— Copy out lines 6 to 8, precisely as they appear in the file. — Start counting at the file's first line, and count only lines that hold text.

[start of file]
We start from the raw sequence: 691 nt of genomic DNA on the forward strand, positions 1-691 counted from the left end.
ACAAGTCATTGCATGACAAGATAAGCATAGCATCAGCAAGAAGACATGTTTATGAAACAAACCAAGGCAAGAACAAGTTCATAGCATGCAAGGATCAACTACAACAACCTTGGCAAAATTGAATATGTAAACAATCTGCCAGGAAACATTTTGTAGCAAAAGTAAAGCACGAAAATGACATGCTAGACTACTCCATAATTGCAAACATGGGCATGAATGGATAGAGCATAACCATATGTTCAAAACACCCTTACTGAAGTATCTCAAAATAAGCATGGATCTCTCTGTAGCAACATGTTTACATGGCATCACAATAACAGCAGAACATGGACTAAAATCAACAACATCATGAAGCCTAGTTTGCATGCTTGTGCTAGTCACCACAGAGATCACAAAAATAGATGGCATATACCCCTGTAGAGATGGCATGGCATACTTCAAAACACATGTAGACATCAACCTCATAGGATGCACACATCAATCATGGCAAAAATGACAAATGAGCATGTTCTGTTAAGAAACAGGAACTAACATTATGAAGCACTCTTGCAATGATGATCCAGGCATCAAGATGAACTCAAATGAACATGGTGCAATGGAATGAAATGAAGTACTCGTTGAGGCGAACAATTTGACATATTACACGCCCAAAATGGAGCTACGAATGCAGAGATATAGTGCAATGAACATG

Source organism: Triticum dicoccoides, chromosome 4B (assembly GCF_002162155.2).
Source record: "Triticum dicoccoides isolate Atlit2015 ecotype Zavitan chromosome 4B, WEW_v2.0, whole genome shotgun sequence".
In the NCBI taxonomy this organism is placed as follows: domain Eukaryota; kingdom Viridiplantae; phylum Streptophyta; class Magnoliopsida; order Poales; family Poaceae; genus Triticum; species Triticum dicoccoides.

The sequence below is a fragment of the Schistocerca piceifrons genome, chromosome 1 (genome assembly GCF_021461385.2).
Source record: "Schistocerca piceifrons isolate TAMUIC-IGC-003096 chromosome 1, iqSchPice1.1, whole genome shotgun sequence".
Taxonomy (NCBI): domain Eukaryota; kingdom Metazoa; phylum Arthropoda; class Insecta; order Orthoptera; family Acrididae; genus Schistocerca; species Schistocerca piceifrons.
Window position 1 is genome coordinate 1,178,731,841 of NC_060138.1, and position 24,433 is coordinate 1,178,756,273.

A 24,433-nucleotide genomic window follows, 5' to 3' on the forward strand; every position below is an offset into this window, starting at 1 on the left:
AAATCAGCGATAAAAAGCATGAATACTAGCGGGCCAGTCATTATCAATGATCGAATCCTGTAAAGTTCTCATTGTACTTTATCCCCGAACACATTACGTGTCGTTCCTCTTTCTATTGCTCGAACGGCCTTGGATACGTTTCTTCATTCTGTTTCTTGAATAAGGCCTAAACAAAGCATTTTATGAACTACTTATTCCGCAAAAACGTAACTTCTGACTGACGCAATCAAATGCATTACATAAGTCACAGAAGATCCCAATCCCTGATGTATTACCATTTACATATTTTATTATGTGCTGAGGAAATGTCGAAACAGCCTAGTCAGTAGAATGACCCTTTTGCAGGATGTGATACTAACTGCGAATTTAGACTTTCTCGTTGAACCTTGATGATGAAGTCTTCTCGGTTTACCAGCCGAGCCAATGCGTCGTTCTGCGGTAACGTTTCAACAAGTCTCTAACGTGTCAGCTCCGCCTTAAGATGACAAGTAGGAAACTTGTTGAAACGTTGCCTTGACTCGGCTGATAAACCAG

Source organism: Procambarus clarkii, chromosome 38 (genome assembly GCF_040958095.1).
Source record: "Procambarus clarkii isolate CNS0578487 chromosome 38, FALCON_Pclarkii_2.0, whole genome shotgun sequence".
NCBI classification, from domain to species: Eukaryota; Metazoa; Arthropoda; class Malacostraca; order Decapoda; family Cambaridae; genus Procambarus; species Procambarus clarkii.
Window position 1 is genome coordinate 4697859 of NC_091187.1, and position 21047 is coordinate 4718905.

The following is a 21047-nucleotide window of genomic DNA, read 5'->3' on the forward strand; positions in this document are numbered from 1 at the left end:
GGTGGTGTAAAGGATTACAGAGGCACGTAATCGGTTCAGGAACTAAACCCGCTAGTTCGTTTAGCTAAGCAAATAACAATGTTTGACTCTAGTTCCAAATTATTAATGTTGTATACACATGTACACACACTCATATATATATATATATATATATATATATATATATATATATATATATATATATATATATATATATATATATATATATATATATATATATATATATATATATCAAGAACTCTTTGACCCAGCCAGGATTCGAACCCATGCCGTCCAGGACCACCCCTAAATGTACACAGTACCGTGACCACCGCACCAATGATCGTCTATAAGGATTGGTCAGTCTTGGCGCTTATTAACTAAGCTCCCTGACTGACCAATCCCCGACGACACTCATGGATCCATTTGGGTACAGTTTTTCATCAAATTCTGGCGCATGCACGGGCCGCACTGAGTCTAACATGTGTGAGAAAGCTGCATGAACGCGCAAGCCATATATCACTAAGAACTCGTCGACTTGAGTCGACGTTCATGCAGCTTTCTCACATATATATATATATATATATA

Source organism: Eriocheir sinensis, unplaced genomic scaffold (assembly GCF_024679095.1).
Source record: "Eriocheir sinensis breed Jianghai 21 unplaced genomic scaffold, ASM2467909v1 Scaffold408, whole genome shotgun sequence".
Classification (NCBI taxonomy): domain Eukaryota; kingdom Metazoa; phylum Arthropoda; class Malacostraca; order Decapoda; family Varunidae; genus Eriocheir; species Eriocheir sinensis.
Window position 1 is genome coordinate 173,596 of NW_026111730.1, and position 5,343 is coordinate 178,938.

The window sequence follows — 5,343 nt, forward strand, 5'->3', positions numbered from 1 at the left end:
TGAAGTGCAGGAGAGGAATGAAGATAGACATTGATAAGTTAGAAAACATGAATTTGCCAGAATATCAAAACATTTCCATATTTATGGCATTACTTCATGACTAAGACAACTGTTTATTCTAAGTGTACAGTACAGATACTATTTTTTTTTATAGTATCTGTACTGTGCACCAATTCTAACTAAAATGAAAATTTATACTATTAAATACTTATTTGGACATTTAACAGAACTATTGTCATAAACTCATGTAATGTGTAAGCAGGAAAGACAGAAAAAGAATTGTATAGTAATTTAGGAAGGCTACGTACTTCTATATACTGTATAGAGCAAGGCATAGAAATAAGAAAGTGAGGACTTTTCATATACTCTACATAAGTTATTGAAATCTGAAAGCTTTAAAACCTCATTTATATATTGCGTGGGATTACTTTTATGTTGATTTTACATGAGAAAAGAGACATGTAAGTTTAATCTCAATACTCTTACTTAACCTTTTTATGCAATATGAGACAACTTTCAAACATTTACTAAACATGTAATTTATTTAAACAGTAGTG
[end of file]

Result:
The sequence below is a fragment of the Schistocerca piceifrons genome, chromosome 1 (genome assembly GCF_021461385.2).
Source record: "Schistocerca piceifrons isolate TAMUIC-IGC-003096 chromosome 1, iqSchPice1.1, whole genome shotgun sequence".
Taxonomy (NCBI): domain Eukaryota; kingdom Metazoa; phylum Arthropoda; class Insecta; order Orthoptera; family Acrididae; genus Schistocerca; species Schistocerca piceifrons.